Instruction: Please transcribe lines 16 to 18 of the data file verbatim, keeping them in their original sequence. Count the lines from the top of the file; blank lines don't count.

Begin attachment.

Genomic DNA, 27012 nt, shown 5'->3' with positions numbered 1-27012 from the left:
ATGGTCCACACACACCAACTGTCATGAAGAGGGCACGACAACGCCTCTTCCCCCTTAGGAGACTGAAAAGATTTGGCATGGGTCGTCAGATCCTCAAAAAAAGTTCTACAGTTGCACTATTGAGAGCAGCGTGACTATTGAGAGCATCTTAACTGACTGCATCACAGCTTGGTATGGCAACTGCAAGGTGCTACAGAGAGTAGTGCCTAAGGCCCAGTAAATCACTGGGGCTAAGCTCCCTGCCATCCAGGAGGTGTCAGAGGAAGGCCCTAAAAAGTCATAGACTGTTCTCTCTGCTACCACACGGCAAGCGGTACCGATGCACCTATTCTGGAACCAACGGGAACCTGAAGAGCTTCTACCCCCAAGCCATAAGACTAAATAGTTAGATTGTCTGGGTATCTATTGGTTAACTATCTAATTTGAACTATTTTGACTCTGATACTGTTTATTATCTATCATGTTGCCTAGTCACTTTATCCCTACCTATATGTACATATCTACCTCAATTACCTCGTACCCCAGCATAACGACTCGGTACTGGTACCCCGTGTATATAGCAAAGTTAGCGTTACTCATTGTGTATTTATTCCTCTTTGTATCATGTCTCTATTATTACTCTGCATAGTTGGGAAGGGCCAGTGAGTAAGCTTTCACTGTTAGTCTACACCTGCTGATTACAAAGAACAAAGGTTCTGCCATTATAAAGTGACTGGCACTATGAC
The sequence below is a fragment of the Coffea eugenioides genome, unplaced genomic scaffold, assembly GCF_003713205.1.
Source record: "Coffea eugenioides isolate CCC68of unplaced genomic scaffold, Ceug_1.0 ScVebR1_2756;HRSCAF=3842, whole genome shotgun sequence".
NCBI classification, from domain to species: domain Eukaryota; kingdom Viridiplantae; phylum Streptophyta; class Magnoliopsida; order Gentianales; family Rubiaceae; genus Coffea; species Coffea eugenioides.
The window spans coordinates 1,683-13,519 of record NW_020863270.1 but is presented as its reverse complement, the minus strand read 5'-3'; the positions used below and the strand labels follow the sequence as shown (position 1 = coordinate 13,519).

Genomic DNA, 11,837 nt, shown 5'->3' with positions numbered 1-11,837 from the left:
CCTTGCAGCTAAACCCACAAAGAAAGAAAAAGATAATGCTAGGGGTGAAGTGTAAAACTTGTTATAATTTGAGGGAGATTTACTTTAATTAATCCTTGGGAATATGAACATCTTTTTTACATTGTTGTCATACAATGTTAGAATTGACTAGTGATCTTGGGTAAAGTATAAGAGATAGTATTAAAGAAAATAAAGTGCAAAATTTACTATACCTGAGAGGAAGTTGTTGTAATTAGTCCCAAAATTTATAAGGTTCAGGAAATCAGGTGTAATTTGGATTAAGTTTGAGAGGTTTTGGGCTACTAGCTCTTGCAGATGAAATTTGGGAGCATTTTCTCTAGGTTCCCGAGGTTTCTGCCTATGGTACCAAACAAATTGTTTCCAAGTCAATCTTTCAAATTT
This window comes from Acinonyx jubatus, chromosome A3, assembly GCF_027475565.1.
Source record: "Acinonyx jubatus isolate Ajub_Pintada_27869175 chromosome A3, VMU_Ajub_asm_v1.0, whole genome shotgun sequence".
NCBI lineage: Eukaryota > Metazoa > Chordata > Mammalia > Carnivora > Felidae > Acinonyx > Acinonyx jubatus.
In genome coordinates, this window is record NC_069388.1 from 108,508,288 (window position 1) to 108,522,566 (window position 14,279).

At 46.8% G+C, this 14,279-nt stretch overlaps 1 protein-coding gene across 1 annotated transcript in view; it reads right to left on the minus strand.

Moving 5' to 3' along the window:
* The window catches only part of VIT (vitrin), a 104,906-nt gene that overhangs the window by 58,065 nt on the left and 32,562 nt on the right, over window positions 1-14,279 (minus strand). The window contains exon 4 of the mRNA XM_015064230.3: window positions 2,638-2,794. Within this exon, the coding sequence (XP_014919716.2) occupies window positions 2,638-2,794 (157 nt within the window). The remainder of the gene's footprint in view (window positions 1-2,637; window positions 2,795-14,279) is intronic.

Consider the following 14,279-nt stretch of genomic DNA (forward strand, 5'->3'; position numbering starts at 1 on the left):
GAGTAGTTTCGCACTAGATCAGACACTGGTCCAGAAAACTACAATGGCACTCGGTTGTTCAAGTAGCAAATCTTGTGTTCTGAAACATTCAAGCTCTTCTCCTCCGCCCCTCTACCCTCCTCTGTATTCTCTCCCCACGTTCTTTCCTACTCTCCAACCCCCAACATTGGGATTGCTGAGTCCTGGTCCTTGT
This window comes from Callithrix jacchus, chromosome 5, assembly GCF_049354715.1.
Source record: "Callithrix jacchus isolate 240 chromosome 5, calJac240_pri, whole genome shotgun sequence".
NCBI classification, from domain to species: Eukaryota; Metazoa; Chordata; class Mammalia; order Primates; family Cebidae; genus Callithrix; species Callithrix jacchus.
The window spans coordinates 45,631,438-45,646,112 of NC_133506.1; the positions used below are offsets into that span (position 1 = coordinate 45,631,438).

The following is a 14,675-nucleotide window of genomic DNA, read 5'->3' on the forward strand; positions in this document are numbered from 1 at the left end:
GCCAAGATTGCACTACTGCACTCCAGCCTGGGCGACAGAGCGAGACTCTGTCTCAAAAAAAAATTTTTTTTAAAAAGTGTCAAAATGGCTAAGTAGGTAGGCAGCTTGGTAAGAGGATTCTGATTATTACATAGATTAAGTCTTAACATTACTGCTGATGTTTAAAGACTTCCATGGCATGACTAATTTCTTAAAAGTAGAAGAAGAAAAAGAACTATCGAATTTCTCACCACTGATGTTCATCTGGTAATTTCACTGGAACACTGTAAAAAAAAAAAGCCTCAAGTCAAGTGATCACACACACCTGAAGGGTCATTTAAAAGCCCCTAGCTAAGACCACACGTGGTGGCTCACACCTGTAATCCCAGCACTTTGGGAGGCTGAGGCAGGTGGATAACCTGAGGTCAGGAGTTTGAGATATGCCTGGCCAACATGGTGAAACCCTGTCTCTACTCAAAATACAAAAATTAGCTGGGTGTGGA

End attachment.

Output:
Consider the following 14,279-nt stretch of genomic DNA (forward strand, 5'->3'; position numbering starts at 1 on the left):
GAGTAGTTTCGCACTAGATCAGACACTGGTCCAGAAAACTACAATGGCACTCGGTTGTTCAAGTAGCAAATCTTGTGTTCTGAAACATTCAAGCTCTTCTCCTCCGCCCCTCTACCCTCCTCTGTATTCTCTCCCCACGTTCTTTCCTACTCTCCAACCCCCAACATTGGGATTGCTGAGTCCTGGTCCTTGT
This window comes from Callithrix jacchus, chromosome 5, assembly GCF_049354715.1.